City Manager Joe Slocum released a statement today he calls “the truth about how the City of Belfast addresses the issue of homelessness.”

The statement, which also was posted to the city website and sent to numerous media organizations, is a response to a recent article published by Bangor Daily News that revealed an effort in the city to collect tents and other camping supplies for the homeless.

Slocum outlined General Assistance guidelines and efforts at the city level, as well as other organizations helping out the homeless population.

“During the summertime communities in Maine do not provide hotel rooms for the homeless,” he said. “The state General Assistance Office does not pay for hotel rooms in the summer unless it’s a medical necessity. There are people who can’t find housing anywhere and they either sleep in their cars or on the ground outdoors. The city of Belfast collaborates with local nonprofits, doctors, churches and citizens to try to make some headway with the problem of homelessness.

“As part of that volunteer effort, this group chose to look into the possibility of donated tents, sleeping bags and stoves to help people who don’t qualify, or who do qualify but can’t locate a housing opportunity within the financial parameters of the program anywhere.”

Slocum said the city is dedicated to helping the homeless.

“That effort was not to prioritize camping as our response to homelessness, but rather to offer it as something better than sleeping on bare ground or in a car,” he said.

The city spends about $65,000 per year on General Assistance benefits, according to Slocum.

“None of that money is spent on tents,” he added.

He criticized the news article, headline and accompanying graphic as “misleading,” “condemning” and “disparaging.” The headline read: “The best this Maine city can offer people who become homeless is a tent and camping gear.”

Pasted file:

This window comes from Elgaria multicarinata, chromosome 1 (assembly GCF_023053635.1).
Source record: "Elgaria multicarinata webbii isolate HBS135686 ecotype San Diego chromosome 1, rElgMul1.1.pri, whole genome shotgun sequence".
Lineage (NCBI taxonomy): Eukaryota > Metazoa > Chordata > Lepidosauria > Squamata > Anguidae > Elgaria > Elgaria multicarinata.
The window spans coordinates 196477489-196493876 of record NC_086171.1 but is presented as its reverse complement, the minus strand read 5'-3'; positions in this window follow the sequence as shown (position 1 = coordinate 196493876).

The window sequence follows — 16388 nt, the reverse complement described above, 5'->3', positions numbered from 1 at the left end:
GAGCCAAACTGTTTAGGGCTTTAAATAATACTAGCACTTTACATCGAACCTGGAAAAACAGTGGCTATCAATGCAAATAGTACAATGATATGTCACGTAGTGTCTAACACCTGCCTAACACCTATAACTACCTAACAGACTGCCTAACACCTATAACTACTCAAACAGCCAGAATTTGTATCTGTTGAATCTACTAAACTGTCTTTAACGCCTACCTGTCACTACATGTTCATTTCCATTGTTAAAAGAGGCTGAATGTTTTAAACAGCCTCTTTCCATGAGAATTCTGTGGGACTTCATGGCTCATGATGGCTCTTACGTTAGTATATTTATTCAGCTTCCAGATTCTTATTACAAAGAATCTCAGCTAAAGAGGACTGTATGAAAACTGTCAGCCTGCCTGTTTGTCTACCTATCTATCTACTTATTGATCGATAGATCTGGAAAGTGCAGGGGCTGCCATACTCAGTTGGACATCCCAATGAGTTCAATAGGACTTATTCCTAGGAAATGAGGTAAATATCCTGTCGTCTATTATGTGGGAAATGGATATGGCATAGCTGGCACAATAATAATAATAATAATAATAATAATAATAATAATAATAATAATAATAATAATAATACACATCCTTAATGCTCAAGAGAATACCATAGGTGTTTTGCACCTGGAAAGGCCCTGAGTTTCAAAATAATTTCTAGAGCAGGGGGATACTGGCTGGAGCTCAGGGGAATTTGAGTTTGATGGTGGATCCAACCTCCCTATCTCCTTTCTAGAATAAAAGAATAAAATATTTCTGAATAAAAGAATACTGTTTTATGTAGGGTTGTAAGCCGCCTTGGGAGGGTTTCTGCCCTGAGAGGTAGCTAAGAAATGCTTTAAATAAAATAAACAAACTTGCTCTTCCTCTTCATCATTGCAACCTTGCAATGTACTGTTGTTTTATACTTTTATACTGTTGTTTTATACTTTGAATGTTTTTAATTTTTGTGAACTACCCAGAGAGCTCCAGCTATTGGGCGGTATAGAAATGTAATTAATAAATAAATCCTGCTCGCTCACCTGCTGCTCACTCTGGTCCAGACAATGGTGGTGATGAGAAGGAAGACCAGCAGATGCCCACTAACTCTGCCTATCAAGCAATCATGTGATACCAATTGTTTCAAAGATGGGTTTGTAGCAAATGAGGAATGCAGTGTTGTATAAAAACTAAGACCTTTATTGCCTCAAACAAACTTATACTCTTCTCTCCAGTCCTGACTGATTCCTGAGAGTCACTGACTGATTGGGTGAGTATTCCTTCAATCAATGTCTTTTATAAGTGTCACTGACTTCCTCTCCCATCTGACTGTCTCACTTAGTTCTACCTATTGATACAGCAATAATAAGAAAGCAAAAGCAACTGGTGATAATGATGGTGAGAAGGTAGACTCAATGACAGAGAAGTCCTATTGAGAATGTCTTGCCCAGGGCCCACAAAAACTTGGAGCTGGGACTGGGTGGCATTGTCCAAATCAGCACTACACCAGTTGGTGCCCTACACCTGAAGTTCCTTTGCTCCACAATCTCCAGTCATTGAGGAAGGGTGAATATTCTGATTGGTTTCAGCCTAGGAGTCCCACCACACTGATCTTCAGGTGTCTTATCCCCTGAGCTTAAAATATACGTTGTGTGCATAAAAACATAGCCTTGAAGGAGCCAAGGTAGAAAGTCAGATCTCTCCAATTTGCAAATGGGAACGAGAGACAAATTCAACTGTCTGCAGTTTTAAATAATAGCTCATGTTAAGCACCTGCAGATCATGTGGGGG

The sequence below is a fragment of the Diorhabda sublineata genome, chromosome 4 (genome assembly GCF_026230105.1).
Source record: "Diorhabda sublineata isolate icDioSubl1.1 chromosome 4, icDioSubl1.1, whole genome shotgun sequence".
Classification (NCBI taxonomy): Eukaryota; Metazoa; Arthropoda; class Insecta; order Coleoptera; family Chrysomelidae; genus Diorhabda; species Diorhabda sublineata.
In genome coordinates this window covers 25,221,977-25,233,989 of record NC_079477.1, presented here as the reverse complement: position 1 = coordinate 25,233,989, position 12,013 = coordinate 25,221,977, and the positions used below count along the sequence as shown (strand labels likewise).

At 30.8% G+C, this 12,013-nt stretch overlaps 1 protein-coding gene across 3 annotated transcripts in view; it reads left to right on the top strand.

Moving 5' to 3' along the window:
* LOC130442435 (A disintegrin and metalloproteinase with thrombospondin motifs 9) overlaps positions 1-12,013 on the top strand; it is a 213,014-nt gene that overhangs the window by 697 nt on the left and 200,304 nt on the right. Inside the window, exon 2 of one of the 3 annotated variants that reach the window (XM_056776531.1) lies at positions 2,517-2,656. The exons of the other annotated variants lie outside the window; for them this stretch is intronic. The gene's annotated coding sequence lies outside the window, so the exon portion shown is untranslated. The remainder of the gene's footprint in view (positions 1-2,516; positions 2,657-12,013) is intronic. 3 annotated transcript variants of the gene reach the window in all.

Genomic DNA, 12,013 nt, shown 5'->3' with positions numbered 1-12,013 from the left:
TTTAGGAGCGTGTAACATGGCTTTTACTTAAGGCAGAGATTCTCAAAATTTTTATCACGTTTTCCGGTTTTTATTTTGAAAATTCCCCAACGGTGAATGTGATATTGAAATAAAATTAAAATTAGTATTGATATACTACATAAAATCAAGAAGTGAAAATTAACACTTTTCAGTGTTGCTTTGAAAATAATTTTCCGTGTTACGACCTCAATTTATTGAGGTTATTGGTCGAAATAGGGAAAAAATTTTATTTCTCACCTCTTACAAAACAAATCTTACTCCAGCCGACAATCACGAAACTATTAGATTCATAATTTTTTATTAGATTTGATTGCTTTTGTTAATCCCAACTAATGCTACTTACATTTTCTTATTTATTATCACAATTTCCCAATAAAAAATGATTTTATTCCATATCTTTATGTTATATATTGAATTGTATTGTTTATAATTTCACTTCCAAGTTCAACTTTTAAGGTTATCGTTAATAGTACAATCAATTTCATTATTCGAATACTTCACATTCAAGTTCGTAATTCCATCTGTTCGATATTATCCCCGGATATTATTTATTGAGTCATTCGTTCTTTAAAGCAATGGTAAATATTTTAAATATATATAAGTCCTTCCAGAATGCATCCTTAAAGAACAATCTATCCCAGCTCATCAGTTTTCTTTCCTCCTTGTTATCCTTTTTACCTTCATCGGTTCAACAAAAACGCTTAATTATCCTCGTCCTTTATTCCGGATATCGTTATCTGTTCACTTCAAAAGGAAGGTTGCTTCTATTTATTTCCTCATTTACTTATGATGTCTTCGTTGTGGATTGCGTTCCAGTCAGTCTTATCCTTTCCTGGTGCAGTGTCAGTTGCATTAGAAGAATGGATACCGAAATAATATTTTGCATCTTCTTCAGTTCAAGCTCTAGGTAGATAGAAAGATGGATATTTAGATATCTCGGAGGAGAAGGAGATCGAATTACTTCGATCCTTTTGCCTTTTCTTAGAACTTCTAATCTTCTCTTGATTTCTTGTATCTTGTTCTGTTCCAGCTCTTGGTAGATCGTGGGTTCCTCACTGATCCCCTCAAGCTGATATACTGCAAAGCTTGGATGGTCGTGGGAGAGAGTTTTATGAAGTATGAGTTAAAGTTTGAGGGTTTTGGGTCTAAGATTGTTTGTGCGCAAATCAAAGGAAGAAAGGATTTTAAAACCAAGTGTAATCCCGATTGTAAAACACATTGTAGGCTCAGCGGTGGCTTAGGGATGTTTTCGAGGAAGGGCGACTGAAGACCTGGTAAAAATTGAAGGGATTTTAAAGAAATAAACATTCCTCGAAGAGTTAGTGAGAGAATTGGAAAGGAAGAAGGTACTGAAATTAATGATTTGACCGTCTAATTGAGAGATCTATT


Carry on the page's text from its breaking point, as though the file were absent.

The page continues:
Slocum pointed out that “The picture is not from Belfast but certainly enhanced the condemning and false tone the headline intended to convey. If one wanted to make incorrect news, the ploy worked.

“National news sources picked up the misleading headline and photograph, adding their own inaccuracies and continued to paint our efforts to help those in need (in) our community in a misleading and derogatory way," he said. "None of these actions will deter our continuing dedication and effort to work together to help those in need.”

The city manager asked anyone with concerns or questions about the policy or city actions to call or stop by City Hall.

“You might come to a different conclusion about what the best we can do really is,” he said, playing on the article headline.

Slocum said the city has a full-time General Assistance administrator who works under state guidelines to help those in need. He said disqualifications for assistance are based on state regulations, which  must be followed if the city wishes to receive a 70-percent reimbursement. Those who do qualify, Slocum said, receive limited financial benefits that include food, personal and household items, heat, electricity and assistance with rent or finding a permanent housing situation.

The financial constraints make it difficult to find housing at times, he said.

“Every month we also have applicants who would otherwise be homeless if not for the financial assistance we provide for them, so we are working on the prevention side, too,” Slocum said.